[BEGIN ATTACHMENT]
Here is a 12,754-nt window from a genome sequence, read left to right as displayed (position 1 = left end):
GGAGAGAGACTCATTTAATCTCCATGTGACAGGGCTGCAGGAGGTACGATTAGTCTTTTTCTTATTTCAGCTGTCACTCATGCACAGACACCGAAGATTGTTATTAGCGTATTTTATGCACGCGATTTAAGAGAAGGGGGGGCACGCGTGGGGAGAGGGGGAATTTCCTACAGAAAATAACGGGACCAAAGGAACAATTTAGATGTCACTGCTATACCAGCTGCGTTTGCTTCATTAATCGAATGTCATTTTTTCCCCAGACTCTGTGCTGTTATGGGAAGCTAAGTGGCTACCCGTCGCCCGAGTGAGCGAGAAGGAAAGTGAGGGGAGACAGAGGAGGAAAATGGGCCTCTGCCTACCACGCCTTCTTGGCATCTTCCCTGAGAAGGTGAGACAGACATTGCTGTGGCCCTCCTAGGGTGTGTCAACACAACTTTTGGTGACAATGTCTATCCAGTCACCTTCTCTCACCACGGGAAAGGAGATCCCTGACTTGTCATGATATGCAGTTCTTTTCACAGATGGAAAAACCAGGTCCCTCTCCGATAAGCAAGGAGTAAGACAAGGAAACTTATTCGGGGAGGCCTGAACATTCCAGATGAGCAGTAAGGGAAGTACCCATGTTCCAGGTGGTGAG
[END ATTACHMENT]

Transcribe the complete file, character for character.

Here is a 12,754-nt window from a genome sequence, read left to right as displayed (position 1 = left end):
GGAGAGAGACTCATTTAATCTCCATGTGACAGGGCTGCAGGAGGTACGATTAGTCTTTTTCTTATTTCAGCTGTCACTCATGCACAGACACCGAAGATTGTTATTAGCGTATTTTATGCACGCGATTTAAGAGAAGGGGGGGCACGCGTGGGGAGAGGGGGAATTTCCTACAGAAAATAACGGGACCAAAGGAACAATTTAGATGTCACTGCTATACCAGCTGCGTTTGCTTCATTAATCGAATGTCATTTTTTCCCCAGACTCTGTGCTGTTATGGGAAGCTAAGTGGCTACCCGTCGCCCGAGTGAGCGAGAAGGAAAGTGAGGGGAGACAGAGGAGGAAAATGGGCCTCTGCCTACCACGCCTTCTTGGCATCTTCCCTGAGAAGGTGAGACAGACATTGCTGTGGCCCTCCTAGGGTGTGTCAACACAACTTTTGGTGACAATGTCTATCCAGTCACCTTCTCTCACCACGGGAAAGGAGATCCCTGACTTGTCATGATATGCAGTTCTTTTCACAGATGGAAAAACCAGGTCCCTCTCCGATAAGCAAGGAGTAAGACAAGGAAACTTATTCGGGGAGGCCTGAACATTCCAGATGAGCAGTAAGGGAAGTACCCATGTTCCAGGTGGTGAG